Baseball hosts EKU

When: 3 p.m. today, 4 p.m. Saturday, 1:30 p.m. Sunday
Where: Carolina Stadium
Tickets: Available at the box office
TV: None
Series: South Carolina leads 1-0.
Last meeting: South Carolina won 11-3 in Columbia on March 21, 1982.
Probable starting pitchers
South Carolina -- Game 1: LHP Jordan Montgomery (Jr., 1-0, 0.00 ERA, 5.0 IP, 1 BB, 4 K). Game 2: LHP Jack Wynkoop (So., 1-0, 3.60 ERA, 5.0 IP, 1 BB, 6 K). Sunday: RHP Wil Crowe (Fr., 1-0. 0.00 ERA, 6.1 IP. 1 BB, 5 K).
Eastern Kentucky -- Game 1: RHP Brent Cobb (So., 1-0, 0.00 ERA, 6.1 IP, 3 BB, 3 K). Game 2: LHP Tanner Perkins (Sr., 0-0, 3.00 ERA, 6.0 IP, 0 BB, 4 K). Sunday: RHP Myles Scott (Sr., 0-1, 15.00 ERA, 3.0 IP, 3 BB, 3 K)
Notes: South Carolina has not allowed a run in 24 consecutive innings … The Colonels of Eastern Kentucky enter the weekend with a 1-3 record and made it to the championship round of the 2013 Ohio Valley Conference Tournament before they were knocked off by No. 1 seed Tennessee Tech … EKU returns 19 letterwinners from last year including six position starters … Head coach Jason Stein is in his sixth season at the helm of the program … Senior catcher Sean Hagen was 2013 All-Ohio Valley Conference and last year was named to the Johnny Bench Award Watch List … Eastern Kentucky opened the season going 1-2 in a series at Alabama State and fell in midweek play on Wednesday in a 13-1 loss at seventh ranked Louisville … All three projected starting pitchers are seniors including right-hander Brent Cobb, who will get the ball on Friday. Cobb won his first game last week with 6.1 scoreless innings in a 8-2 win over Alabama State.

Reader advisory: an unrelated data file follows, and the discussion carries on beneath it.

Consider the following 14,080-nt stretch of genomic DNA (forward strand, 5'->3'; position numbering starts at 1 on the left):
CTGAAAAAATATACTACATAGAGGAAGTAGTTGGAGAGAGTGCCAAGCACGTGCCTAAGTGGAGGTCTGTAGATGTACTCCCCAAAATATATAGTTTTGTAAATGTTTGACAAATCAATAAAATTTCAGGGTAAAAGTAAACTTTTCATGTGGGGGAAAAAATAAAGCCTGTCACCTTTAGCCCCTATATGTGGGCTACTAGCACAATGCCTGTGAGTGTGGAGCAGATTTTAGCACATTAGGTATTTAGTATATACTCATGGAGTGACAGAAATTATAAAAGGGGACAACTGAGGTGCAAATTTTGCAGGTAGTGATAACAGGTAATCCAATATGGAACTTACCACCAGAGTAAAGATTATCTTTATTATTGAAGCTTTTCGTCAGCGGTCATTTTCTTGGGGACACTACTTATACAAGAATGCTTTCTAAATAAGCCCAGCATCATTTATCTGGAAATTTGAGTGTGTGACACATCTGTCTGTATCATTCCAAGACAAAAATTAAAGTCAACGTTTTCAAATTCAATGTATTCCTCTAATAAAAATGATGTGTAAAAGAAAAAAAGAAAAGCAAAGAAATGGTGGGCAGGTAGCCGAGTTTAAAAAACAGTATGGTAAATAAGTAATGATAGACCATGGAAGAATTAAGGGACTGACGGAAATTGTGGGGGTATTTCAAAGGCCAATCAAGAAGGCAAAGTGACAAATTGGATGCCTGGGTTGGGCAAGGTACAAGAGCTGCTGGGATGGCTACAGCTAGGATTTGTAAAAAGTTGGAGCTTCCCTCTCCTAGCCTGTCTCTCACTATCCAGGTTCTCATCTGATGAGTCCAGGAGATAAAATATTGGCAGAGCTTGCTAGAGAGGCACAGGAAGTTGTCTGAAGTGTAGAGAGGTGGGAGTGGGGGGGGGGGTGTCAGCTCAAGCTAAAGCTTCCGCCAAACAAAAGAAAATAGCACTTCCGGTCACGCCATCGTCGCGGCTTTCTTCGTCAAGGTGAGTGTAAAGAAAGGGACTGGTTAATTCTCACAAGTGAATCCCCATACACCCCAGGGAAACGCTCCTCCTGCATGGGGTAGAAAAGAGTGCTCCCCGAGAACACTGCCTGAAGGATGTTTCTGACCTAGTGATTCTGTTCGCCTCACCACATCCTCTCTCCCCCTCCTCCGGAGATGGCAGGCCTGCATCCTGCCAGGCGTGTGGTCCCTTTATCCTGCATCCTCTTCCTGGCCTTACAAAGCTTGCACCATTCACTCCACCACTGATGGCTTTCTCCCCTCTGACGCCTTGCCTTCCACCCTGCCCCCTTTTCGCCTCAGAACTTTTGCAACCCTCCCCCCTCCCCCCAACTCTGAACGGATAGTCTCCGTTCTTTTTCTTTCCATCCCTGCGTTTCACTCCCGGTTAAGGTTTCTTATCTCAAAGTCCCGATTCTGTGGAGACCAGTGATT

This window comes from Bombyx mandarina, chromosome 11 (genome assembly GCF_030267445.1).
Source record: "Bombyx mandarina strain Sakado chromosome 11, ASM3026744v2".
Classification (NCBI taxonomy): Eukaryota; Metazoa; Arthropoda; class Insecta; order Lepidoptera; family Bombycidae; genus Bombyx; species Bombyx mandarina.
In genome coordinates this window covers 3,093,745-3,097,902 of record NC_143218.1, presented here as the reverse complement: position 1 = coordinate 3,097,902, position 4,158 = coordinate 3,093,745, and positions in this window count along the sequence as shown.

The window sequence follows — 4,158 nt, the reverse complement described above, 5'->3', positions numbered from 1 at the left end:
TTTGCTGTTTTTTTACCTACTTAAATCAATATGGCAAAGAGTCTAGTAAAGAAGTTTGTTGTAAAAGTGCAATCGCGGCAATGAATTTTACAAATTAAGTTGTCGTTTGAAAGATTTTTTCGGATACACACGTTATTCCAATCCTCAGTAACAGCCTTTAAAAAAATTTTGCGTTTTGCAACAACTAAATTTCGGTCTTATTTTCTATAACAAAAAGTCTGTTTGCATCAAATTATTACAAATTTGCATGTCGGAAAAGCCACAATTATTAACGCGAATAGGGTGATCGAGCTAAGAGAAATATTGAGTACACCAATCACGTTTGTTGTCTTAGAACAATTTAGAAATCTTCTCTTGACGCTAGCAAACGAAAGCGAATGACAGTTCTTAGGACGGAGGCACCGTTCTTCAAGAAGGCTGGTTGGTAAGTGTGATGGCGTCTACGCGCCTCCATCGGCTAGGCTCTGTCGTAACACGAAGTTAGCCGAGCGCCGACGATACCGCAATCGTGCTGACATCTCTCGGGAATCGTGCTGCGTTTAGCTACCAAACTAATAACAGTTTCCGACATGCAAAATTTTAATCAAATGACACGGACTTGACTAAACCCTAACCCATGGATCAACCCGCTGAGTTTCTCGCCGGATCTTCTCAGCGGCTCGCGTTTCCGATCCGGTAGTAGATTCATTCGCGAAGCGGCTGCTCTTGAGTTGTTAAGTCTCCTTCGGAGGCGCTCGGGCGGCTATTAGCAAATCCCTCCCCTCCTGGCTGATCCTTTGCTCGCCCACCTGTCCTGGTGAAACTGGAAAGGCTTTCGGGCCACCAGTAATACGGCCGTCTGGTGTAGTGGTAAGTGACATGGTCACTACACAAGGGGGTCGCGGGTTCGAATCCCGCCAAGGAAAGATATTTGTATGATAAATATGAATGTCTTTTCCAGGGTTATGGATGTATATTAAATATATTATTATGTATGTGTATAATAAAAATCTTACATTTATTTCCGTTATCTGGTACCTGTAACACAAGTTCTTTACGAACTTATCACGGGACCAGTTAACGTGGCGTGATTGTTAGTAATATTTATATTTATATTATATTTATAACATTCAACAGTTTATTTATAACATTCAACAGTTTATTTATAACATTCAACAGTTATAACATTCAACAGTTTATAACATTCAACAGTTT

In four games, he has a team-leading four doubles and leads the team in RBI with eight. He's the only Gamecock to hit safely in all four contests, and he's second on the team in batting average at .467, more than .100 points ahead of the two players tied for third at .357.
Those numbers don't belong to preseason All-Americans Joey Pankake or Grayson Greiner, nor do they belong to hot-swinging Kyle Martin, 2013 freshman All-American Max Schrock or Tanner English.
Instead, they belong to the player head coach Chad Holbrook has called his "silent assassin," junior right-fielder Connor Bright.
"He might be our most improved player," Holbrook said of Bright. "He's a hard worker, low-maintenance guy. He works his tail off, keeps his mouth shut and plays. He's awfully fun to coach because of those things.
"He does the right things off the field and has the utmost respect of all his teammates. H might not only be our most improved players, he might be one of our better players."
Bright, who hit .288 last season with 11 doubles, 4 home runs and 22 RBI, is on pace to shatter all those marks perhaps before conference play even begins. He said a more patient approach has benefited him this season. Last season Bright had just four walks to 32 strikeouts, something attributable to his aggressiveness at the plate.
"I like to swing the bat, especially early in the count," Bright admitted.